BEN STEVENSON explains why unions and disability rights campaigners are demanding the right to ride
A LACK of access to affordable reliable transport is one of the significant contributions to poverty.
For disabled people who rely upon it to work, access public services, attend benefits assessments, shop, live and participate in aspects of political, social and culture life it isn’t an overstatement to say public transport is a lifeline.
Since 2010 the number of disabled people living in poverty has skyrocketed to 4.2 million — or more than a third of the 12 million disabled people in the UK. And you don’t have to look very far to find the cause of this.
Since 2010 the government has cut the Independent Living Fund (ILF), which previously supported people with individual care packages.
In some areas as many as 88 per cent of disabled people have seen their care packages reduced by up to 50 per cent. The cuts by a third to employment and support allowance (ESA) for sick and disabled people in the work-related activity group (WRAG) have affected half a million people. More than half of those receiving personal independence payments (PIP) have seen their benefits package slashed.
The direct economic impact of the cuts and sanctions regime to disabled people have been devastating enough but the social impact often remains untalked about and misunderstood — even in sections of the labour movement.
Personal transport for disabled people — 51,000 adapted vehicles and motability scooters — have been taken away as a result of PIP reassessments.
According to a report by Muscular Dystrophy UK 126,300 of the 254,200 people who were eligible for Motability funding under the forerunner to PIP, the disability living allowance (DLA), have been reassessed and lost their eligibility.
The crisis in transport access is especially acute in rural areas but even in London, the sole part of Britain where public transport is entirely administered (if not run) by a public body, it’s far from perfect.
Peak-time travel is an impossibility. Dial a Ride services were routinely cut back under Boris Johnson’s mayoralty — and they’ve been forced into wholesale closure or seen cuts of more than 50 per cent in services and funding in Tory councils like Oxfordshire, Swindon and Cambridgeshire.
The High Court judgement in January this year against FirstGroup, which reconfirmed wheelchair users’ primacy of access to spaces on buses, has further highlighted the extent to which even on the most “disabled-friendly” forms of transport accessibility is being undermined.
Just 70 out of the 270 Tube stations have some degree of step-free access but just half of those are step-free from platform to train (assuming the lifts haven’t broken down of course).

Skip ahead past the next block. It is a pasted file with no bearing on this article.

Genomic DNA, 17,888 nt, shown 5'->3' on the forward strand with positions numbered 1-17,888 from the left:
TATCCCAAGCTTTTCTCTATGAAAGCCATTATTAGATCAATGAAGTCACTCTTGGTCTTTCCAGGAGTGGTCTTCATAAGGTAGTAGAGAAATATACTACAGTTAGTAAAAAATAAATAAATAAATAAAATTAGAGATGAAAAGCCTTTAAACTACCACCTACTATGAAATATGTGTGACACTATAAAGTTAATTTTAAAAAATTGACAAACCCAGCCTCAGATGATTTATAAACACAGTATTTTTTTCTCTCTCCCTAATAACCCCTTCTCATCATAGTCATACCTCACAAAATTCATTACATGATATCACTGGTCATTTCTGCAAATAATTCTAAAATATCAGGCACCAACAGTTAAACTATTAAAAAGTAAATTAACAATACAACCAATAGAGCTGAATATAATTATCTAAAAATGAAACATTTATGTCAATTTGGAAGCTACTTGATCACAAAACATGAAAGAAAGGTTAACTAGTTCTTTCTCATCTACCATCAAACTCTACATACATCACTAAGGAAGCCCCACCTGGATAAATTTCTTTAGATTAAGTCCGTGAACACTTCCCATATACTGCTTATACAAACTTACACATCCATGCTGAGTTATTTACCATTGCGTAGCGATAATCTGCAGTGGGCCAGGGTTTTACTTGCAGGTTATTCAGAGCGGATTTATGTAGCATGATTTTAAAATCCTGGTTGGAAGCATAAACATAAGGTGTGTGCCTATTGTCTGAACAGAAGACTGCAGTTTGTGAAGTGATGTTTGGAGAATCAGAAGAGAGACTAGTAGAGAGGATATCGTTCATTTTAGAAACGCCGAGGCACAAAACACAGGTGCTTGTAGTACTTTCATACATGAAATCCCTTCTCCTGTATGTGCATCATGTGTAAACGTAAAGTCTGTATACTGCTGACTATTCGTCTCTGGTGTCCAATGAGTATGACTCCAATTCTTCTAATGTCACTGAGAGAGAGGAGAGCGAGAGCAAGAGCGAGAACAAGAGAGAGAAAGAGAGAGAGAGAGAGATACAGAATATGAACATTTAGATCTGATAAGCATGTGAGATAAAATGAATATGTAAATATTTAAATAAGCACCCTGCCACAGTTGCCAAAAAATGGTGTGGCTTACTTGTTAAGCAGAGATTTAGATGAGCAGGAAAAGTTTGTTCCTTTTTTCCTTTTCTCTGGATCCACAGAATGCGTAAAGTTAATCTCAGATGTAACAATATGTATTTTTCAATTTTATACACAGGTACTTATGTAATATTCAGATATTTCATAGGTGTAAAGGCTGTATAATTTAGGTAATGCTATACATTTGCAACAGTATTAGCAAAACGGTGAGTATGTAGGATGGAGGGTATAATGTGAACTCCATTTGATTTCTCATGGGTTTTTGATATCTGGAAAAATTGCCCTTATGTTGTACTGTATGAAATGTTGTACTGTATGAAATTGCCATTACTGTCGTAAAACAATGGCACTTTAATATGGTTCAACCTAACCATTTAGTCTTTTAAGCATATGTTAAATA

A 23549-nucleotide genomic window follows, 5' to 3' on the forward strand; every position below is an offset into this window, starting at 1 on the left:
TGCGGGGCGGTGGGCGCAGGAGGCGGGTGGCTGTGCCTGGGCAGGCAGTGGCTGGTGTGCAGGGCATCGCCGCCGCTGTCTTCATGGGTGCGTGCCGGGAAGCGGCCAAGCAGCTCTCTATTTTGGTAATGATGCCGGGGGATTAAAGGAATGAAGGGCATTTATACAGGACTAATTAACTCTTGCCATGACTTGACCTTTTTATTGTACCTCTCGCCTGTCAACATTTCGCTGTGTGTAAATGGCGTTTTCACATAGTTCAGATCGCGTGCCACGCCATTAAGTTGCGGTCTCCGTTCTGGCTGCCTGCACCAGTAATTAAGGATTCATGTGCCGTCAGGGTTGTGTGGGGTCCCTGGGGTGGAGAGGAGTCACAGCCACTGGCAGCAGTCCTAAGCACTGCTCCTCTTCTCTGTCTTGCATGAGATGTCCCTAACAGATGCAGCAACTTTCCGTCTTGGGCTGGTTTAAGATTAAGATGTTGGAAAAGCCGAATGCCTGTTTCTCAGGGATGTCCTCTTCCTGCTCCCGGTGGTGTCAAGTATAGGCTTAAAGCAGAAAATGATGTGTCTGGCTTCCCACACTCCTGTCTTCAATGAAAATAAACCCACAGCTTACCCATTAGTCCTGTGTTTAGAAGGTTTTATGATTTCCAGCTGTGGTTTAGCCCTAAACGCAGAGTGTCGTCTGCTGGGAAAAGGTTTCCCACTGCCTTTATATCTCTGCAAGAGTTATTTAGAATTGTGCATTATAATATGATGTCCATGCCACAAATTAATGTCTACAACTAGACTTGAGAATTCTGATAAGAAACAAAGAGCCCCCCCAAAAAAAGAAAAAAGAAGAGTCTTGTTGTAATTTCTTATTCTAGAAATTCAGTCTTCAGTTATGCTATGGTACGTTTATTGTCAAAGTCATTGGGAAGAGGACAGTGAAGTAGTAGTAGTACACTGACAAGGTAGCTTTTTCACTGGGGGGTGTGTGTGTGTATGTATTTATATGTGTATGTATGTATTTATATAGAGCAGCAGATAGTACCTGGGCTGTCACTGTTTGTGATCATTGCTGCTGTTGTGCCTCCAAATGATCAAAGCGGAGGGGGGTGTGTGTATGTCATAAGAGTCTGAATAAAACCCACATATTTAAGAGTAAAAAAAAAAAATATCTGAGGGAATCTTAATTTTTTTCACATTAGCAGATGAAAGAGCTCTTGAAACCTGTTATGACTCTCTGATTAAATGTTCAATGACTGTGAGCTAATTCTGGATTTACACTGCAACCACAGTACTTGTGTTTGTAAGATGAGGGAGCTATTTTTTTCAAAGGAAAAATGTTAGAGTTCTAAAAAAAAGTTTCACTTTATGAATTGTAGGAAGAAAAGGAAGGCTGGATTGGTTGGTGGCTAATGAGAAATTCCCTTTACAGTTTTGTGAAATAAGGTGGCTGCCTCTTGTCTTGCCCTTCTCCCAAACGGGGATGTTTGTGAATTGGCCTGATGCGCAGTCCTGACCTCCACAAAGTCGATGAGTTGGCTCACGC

In stations where there are multiple lines, there is often no direct accessible route to transfer from one line to another. For crossover services where TfL Rail, National Rail and London Overground intersect with the Tube, there are different staffing levels, training and levels of responsibility, separate manual boarding ramps with different lengths and heights to bridge the gap between platform and train.
London Mayor Sadiq Khan has launched a long-term — 25-year — Mayor’s Transport Strategy.
It claims to embrace the vision of facilitating “a city for all Londoners.”
It’s a tentative step in the right direction — when held up against the disastrous approach being followed by train companies like Southern Rail and local authorities in other parts of the country.
But it’s a far cry from the wholesale shift that’s needed. Currently the sole commitment on transport accessibility is to aim to halve the extra journey time for step-free station journeys by 2041.
A recent study by international public transport experts UITP puts Hong Kong at the top of sustainable (environmentally, economically and in terms of access and use) urban public transport, followed closely by Stockholm and Amsterdam with Copenhagen and Vienna completing the top five.
Singapore, Paris, Zurich and Helsinki all rank before London. No other British city is even close to making it into the listing of 84 top ranking cities.
For those outside central London, in the areas where most people in south-east England live, more than a third of underground and rail stations have just a single trained member of staff working on the station 75 per cent of the time as a result of the closure of ticket offices and cuts to station staff numbers.
All London Underground front-line staff and most rail staff receive disability equality training but their ability to provide assistance to passengers is contingent on time and resources that often aren’t there.
An issue that we ought to address as a society has become once again reliant upon individual public-sector workers shouldering the responsibility themselves.
The more than £2 billion cut in TfL’s funding from central government, due to hit at the beginning of 2018, has plunged London transport into yet another cost-cutting “efficiency” exercise which imperils the safety, reliability and accessibility of one the busiest and most complex public transport systems in the world.
Transport workers and disabled people’s organisations and campaigners have an intimate understanding of the connection between their struggles.
An accessible transport infrastructure benefits everyone, not just disabled passengers and transport workers. The economic, political and social benefits massively outweigh the amount of investment required.
Today Disabled People Against Cuts, Transport for All, TSSA and RMT members and supporters will be holding protests at London Underground stations and travelling together en masse to the Department for Transport’s headquarters in London to deliver a petition demanding the right to ride for all.
Ben Stevenson is TSSA organiser for London Underground.